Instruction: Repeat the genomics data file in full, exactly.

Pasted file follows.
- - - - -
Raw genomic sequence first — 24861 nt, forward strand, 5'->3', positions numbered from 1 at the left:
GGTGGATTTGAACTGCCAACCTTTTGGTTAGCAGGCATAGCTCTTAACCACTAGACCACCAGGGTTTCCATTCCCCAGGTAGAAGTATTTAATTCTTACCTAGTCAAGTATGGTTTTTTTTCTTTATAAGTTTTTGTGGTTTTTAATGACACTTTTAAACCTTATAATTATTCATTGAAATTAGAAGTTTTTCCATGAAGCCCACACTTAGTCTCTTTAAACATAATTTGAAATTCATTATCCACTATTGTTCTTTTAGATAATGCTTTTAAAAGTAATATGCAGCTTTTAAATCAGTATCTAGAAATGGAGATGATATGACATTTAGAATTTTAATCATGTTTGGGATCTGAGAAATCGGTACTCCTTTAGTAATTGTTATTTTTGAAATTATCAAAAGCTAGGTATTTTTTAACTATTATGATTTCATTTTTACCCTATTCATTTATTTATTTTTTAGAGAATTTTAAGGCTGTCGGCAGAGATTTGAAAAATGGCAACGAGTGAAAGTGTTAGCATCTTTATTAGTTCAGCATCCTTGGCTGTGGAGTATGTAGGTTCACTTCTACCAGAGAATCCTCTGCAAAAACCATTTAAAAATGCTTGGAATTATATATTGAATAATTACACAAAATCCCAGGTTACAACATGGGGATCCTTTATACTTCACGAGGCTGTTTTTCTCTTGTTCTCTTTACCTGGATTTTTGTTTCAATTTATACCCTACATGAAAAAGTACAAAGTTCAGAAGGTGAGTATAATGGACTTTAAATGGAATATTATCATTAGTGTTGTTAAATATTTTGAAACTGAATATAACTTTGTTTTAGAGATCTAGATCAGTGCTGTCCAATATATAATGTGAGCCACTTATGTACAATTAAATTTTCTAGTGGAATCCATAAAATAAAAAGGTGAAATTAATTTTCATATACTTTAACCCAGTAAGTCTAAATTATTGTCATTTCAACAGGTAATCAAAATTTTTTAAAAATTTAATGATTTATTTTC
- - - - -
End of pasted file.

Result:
Raw genomic sequence first — 24861 nt, forward strand, 5'->3', positions numbered from 1 at the left:
GGTGGATTTGAACTGCCAACCTTTTGGTTAGCAGGCATAGCTCTTAACCACTAGACCACCAGGGTTTCCATTCCCCAGGTAGAAGTATTTAATTCTTACCTAGTCAAGTATGGTTTTTTTTCTTTATAAGTTTTTGTGGTTTTTAATGACACTTTTAAACCTTATAATTATTCATTGAAATTAGAAGTTTTTCCATGAAGCCCACACTTAGTCTCTTTAAACATAATTTGAAATTCATTATCCACTATTGTTCTTTTAGATAATGCTTTTAAAAGTAATATGCAGCTTTTAAATCAGTATCTAGAAATGGAGATGATATGACATTTAGAATTTTAATCATGTTTGGGATCTGAGAAATCGGTACTCCTTTAGTAATTGTTATTTTTGAAATTATCAAAAGCTAGGTATTTTTTAACTATTATGATTTCATTTTTACCCTATTCATTTATTTATTTTTTAGAGAATTTTAAGGCTGTCGGCAGAGATTTGAAAAATGGCAACGAGTGAAAGTGTTAGCATCTTTATTAGTTCAGCATCCTTGGCTGTGGAGTATGTAGGTTCACTTCTACCAGAGAATCCTCTGCAAAAACCATTTAAAAATGCTTGGAATTATATATTGAATAATTACACAAAATCCCAGGTTACAACATGGGGATCCTTTATACTTCACGAGGCTGTTTTTCTCTTGTTCTCTTTACCTGGATTTTTGTTTCAATTTATACCCTACATGAAAAAGTACAAAGTTCAGAAGGTGAGTATAATGGACTTTAAATGGAATATTATCATTAGTGTTGTTAAATATTTTGAAACTGAATATAACTTTGTTTTAGAGATCTAGATCAGTGCTGTCCAATATATAATGTGAGCCACTTATGTACAATTAAATTTTCTAGTGGAATCCATAAAATAAAAAGGTGAAATTAATTTTCATATACTTTAACCCAGTAAGTCTAAATTATTGTCATTTCAACAGGTAATCAAAATTTTTTAAAAATTTAATGATTTATTTTC